Of all the places I have visited on my travels, I think the most spectacular was Argentinian Patagonia from El Chaltén south to Tierra del Fuego. Twice I have traveled that route, once in 2006 (when I had my trip cut short by a broken shoulder) and once in 2011 with Martine. Although both my finances and remaining years are dwindling, I would like to take another stab at it.
I would like to fly into Ushuaia and take buses north all the way to Buenos Aires. To my right would be the South Atlantic and to my left the windy plains of Patagonia with glimpses of the Andes in the distance.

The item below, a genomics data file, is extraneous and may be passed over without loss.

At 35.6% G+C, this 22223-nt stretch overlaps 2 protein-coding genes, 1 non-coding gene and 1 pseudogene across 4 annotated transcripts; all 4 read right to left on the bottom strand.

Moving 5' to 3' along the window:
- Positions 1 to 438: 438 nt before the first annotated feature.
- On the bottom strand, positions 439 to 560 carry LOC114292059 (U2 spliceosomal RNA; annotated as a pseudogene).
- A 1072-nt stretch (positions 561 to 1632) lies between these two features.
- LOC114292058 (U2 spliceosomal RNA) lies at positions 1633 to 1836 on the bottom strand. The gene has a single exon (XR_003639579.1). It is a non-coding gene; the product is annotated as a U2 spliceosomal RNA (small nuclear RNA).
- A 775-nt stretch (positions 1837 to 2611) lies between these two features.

Argentina is not a destination beloved by North American travelers. The country is full of mostly Spanish-speaking Italians with pockets of Welsh and Croatians. Its main export used to be wool centered in large estancias held by British landowners, but it has become more diversified over time, especially with oil being discovered there.
Near El Calafate there are numerous glaciers originating on the eastern slope of the Andes. Martine and I visited the Perito Moreno, Upsala, and Spegazzini glaciers. As the world warms up, many of these glaciers will not be around for the next generation. But it was nice seeing them while we could.